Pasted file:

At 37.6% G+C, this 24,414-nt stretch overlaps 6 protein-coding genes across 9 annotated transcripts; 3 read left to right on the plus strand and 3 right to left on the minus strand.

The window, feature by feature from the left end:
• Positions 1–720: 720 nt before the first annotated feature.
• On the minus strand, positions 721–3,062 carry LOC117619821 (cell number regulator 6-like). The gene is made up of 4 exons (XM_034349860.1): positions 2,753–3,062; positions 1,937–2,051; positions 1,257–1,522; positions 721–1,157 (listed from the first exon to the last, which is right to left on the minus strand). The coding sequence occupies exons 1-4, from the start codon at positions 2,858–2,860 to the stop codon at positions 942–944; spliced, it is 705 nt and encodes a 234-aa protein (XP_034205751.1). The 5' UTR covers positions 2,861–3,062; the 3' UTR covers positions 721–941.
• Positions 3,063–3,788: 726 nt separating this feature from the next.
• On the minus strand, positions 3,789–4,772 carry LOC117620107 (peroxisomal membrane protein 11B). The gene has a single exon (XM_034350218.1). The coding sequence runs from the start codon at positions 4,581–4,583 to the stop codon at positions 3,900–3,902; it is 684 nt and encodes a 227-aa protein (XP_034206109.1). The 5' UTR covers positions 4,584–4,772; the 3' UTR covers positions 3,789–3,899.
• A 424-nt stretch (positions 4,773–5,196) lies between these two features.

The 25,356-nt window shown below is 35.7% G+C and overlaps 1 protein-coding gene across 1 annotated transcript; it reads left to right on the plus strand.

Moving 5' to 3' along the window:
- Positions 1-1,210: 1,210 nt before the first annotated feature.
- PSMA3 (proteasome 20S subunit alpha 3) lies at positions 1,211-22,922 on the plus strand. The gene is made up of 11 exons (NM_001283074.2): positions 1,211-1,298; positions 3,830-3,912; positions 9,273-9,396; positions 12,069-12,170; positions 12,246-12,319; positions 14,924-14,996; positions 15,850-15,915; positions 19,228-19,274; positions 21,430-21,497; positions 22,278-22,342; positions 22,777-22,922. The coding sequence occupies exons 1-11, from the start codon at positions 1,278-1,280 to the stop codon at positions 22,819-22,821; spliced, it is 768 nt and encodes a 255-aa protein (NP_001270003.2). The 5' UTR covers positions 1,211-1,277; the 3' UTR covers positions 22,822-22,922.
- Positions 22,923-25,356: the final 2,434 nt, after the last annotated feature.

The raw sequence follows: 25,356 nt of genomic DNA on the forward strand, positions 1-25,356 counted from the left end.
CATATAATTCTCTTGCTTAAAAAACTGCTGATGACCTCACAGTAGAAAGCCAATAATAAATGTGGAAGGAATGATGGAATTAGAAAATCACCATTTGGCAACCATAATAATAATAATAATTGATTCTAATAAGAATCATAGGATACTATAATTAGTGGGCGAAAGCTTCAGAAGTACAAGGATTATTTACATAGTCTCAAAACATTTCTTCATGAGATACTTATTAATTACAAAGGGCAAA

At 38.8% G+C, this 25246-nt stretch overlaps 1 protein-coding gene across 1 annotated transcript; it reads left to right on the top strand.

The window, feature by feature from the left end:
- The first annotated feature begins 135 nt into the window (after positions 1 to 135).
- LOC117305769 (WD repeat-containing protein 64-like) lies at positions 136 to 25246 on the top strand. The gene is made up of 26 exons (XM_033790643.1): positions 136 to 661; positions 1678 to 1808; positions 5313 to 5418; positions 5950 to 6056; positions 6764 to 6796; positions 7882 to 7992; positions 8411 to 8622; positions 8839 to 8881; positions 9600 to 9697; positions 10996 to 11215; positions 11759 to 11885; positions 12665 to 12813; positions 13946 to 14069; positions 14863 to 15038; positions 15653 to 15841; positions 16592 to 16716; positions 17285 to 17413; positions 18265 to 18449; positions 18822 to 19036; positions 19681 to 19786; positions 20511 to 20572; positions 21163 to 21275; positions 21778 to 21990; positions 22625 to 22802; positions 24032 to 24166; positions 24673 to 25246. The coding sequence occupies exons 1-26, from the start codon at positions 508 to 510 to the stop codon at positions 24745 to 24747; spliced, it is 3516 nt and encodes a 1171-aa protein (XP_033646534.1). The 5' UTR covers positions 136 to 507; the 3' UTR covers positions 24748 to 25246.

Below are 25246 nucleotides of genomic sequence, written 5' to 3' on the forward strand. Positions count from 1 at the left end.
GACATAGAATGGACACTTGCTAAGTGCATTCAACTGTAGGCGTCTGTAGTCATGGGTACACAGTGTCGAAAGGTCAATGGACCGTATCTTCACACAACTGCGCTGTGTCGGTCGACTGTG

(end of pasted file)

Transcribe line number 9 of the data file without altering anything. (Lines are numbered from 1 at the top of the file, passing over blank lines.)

Moving 5' to 3' along the window: